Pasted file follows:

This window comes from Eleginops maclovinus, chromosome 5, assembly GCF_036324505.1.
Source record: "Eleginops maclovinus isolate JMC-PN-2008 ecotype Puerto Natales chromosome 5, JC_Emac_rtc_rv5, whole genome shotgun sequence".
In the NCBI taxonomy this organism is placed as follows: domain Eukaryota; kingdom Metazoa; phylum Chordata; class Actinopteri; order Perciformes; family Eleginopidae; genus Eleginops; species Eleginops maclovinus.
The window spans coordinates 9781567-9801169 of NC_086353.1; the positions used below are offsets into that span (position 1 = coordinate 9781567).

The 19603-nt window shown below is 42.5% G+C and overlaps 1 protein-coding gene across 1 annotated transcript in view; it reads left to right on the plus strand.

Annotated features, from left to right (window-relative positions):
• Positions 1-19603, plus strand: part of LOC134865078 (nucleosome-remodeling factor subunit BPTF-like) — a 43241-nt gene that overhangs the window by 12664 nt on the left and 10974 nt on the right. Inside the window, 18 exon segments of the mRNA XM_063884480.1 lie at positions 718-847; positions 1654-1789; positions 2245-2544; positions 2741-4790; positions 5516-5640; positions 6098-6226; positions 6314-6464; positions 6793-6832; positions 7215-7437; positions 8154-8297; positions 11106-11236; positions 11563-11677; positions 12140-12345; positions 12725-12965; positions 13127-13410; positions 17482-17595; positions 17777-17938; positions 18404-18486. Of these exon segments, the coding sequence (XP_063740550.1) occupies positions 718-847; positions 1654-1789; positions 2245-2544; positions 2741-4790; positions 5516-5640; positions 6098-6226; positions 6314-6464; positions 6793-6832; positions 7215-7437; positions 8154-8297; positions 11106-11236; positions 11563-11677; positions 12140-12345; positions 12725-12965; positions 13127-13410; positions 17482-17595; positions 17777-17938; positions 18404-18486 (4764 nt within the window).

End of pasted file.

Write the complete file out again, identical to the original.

This window comes from Eleginops maclovinus, chromosome 5, assembly GCF_036324505.1.
Source record: "Eleginops maclovinus isolate JMC-PN-2008 ecotype Puerto Natales chromosome 5, JC_Emac_rtc_rv5, whole genome shotgun sequence".
In the NCBI taxonomy this organism is placed as follows: domain Eukaryota; kingdom Metazoa; phylum Chordata; class Actinopteri; order Perciformes; family Eleginopidae; genus Eleginops; species Eleginops maclovinus.
The window spans coordinates 9781567-9801169 of NC_086353.1; the positions used below are offsets into that span (position 1 = coordinate 9781567).

The 19603-nt window shown below is 42.5% G+C and overlaps 1 protein-coding gene across 1 annotated transcript in view; it reads left to right on the plus strand.

Annotated features, from left to right (window-relative positions):
• Positions 1-19603, plus strand: part of LOC134865078 (nucleosome-remodeling factor subunit BPTF-like) — a 43241-nt gene that overhangs the window by 12664 nt on the left and 10974 nt on the right. Inside the window, 18 exon segments of the mRNA XM_063884480.1 lie at positions 718-847; positions 1654-1789; positions 2245-2544; positions 2741-4790; positions 5516-5640; positions 6098-6226; positions 6314-6464; positions 6793-6832; positions 7215-7437; positions 8154-8297; positions 11106-11236; positions 11563-11677; positions 12140-12345; positions 12725-12965; positions 13127-13410; positions 17482-17595; positions 17777-17938; positions 18404-18486. Of these exon segments, the coding sequence (XP_063740550.1) occupies positions 718-847; positions 1654-1789; positions 2245-2544; positions 2741-4790; positions 5516-5640; positions 6098-6226; positions 6314-6464; positions 6793-6832; positions 7215-7437; positions 8154-8297; positions 11106-11236; positions 11563-11677; positions 12140-12345; positions 12725-12965; positions 13127-13410; positions 17482-17595; positions 17777-17938; positions 18404-18486 (4764 nt within the window).